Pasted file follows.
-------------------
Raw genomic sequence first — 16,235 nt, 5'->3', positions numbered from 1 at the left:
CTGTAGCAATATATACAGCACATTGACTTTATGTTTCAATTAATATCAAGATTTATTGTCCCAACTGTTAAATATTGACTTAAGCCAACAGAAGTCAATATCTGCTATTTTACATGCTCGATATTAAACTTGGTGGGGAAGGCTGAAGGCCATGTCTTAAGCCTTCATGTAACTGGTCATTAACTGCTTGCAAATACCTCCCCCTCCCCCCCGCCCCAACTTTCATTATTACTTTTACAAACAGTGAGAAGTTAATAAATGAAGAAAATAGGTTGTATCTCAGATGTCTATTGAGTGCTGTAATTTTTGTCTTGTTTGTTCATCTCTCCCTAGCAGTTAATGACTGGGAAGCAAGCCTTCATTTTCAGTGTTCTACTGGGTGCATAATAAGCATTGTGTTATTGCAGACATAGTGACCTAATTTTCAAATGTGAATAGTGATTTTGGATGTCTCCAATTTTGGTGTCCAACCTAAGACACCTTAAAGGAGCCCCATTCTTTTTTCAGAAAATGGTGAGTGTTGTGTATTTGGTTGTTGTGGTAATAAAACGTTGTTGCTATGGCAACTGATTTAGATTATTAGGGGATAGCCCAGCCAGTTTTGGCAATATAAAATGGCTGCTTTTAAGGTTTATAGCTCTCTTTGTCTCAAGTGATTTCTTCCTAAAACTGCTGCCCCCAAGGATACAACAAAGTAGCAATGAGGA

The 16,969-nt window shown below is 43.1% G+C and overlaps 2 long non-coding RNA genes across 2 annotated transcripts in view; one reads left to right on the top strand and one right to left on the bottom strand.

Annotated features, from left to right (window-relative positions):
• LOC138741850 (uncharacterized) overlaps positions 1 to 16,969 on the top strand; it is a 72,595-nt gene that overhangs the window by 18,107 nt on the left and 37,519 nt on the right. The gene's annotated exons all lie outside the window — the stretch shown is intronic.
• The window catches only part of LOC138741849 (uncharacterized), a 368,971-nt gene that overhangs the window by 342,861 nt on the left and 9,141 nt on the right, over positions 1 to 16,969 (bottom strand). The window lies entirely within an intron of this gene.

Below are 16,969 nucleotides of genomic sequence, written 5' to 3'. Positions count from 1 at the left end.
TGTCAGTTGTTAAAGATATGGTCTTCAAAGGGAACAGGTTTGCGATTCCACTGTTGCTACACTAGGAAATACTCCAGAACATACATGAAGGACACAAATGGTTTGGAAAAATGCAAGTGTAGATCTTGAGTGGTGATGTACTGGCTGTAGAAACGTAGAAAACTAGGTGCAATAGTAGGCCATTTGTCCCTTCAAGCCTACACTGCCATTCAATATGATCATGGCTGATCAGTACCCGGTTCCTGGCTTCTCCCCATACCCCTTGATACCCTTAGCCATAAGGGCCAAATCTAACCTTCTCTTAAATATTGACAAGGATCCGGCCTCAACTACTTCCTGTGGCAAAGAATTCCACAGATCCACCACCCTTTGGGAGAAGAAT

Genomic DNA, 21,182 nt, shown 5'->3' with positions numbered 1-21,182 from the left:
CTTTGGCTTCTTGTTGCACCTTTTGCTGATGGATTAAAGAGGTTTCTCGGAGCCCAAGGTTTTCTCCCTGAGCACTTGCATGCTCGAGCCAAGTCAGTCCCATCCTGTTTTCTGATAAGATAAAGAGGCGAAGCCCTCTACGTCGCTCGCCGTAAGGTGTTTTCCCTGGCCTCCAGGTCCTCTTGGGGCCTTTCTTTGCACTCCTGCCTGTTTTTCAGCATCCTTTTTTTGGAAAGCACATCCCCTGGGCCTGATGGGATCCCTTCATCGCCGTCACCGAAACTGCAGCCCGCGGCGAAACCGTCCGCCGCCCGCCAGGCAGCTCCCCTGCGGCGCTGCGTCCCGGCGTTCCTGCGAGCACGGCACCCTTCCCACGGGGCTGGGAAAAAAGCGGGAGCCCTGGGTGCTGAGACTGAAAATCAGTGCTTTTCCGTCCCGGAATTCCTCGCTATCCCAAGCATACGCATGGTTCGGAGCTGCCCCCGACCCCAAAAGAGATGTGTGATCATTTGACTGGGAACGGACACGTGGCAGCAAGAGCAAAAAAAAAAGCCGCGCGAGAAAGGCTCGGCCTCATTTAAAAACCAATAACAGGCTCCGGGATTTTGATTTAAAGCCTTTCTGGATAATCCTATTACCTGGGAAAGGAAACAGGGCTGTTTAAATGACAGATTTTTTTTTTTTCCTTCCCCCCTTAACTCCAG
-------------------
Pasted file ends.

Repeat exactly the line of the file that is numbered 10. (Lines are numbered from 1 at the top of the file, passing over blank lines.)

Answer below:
CTTTGGCTTCTTGTTGCACCTTTTGCTGATGGATTAAAGAGGTTTCTCGGAGCCCAAGGTTTTCTCCCTGAGCACTTGCATGCTCGAGCCAAGTCAGTCCCATCCTGTTTTCTGATAAGATAAAGAGGCGAAGCCCTCTACGTCGCTCGCCGTAAGGTGTTTTCCCTGGCCTCCAGGTCCTCTTGGGGCCTTTCTTTGCACTCCTGCCTGTTTTTCAGCATCCTTTTTTTGGAAAGCACATCCCCTGGGCCTGATGGGATCCCTTCATCGCCGTCACCGAAACTGCAGCCCGCGGCGAAACCGTCCGCCGCCCGCCAGGCAGCTCCCCTGCGGCGCTGCGTCCCGGCGTTCCTGCGAGCACGGCACCCTTCCCACGGGGCTGGGAAAAAAGCGGGAGCCCTGGGTGCTGAGACTGAAAATCAGTGCTTTTCCGTCCCGGAATTCCTCGCTATCCCAAGCATACGCATGGTTCGGAGCTGCCCCCGACCCCAAAAGAGATGTGTGATCATTTGACTGGGAACGGACACGTGGCAGCAAGAGCAAAAAAAAAAGCCGCGCGAGAAAGGCTCGGCCTCATTTAAAAACCAATAACAGGCTCCGGGATTTTGATTTAAAGCCTTTCTGGATAATCCTATTACCTGGGAAAGGAAACAGGGCTGTTTAAATGACAGATTTTTTTTTTTTCCTTCCCCCCTTAACTCCAG